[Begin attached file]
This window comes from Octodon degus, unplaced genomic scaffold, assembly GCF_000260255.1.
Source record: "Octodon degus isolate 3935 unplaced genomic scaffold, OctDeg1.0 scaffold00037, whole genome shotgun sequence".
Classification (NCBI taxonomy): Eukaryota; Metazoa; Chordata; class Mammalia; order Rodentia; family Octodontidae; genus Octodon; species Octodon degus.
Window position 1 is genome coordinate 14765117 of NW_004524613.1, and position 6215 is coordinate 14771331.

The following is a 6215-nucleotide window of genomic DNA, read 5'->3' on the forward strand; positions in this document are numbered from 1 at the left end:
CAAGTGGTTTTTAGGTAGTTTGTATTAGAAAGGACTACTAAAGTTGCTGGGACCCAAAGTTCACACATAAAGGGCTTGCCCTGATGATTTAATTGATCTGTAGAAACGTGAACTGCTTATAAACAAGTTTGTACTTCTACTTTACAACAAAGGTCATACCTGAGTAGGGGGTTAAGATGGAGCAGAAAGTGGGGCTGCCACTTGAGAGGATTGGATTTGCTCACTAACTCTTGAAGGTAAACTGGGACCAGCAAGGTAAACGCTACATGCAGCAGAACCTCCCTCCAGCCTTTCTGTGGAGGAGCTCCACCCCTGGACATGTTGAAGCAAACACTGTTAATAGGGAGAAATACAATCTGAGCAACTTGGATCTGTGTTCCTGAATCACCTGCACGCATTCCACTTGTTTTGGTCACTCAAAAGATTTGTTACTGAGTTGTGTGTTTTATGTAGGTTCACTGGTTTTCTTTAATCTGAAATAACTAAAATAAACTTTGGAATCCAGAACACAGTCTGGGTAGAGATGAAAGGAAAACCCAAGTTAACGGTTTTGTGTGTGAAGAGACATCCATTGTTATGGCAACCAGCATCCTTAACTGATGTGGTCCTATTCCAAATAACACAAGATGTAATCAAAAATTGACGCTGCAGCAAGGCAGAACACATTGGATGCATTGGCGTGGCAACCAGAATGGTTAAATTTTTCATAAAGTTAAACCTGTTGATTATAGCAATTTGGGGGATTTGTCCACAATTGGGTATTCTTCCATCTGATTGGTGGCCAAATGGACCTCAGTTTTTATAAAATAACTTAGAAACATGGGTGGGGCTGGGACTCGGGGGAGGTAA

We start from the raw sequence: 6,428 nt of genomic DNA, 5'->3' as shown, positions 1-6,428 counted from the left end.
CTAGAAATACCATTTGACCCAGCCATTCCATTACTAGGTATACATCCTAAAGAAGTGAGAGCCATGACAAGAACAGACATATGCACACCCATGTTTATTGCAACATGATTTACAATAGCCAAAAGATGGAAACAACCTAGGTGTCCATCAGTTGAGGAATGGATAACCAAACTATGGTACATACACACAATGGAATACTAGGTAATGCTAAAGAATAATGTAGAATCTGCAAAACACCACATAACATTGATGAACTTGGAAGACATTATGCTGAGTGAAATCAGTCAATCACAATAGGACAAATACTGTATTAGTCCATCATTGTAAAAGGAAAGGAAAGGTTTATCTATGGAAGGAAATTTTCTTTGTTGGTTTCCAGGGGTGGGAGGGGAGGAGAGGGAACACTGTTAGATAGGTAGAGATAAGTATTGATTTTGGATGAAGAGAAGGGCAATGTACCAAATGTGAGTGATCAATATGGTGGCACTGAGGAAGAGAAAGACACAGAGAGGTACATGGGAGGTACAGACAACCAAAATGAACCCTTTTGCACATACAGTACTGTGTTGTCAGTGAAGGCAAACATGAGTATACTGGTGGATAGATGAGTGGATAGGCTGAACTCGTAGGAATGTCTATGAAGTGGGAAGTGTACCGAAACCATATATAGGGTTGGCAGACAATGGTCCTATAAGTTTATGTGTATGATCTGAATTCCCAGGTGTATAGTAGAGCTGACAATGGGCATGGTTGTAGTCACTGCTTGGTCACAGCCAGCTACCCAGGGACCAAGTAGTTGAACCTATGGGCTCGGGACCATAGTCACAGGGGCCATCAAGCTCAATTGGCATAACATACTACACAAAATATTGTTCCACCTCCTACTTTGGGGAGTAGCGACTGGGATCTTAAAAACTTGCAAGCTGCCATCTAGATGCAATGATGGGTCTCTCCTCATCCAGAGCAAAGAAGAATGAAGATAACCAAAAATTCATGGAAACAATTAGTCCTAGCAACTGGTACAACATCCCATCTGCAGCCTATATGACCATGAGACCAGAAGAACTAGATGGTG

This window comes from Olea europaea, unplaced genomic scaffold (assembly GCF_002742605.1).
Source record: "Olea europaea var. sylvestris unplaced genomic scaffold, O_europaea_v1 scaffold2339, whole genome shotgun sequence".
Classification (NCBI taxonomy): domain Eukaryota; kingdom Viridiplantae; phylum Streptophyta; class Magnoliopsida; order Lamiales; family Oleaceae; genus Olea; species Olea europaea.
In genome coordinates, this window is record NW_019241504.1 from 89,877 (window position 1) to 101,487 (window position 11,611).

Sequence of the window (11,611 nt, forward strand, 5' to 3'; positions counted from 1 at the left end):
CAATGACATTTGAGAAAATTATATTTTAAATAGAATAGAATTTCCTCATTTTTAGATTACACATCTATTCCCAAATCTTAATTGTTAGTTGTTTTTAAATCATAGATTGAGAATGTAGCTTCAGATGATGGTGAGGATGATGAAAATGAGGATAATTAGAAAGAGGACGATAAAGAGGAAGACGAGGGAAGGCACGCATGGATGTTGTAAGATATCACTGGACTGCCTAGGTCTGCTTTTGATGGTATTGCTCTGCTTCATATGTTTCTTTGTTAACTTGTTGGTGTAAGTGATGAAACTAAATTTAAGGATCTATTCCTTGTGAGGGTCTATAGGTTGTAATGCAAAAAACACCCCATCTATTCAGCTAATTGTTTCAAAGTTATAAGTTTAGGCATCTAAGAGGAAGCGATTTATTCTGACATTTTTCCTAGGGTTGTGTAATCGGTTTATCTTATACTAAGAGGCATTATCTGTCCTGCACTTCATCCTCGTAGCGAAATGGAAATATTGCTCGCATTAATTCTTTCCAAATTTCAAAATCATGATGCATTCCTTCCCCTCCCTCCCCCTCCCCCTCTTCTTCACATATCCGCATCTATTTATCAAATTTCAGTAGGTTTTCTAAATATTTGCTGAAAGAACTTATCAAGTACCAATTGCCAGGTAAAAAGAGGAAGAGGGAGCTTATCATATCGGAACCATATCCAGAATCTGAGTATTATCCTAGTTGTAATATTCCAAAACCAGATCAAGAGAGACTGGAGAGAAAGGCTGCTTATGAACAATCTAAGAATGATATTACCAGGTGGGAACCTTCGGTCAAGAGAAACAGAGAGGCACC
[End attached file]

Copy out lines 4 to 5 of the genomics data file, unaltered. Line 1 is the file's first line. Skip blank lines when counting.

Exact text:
Window position 1 is genome coordinate 14765117 of NW_004524613.1, and position 6215 is coordinate 14771331.

The following is a 6215-nucleotide window of genomic DNA, read 5'->3' on the forward strand; positions in this document are numbered from 1 at the left end: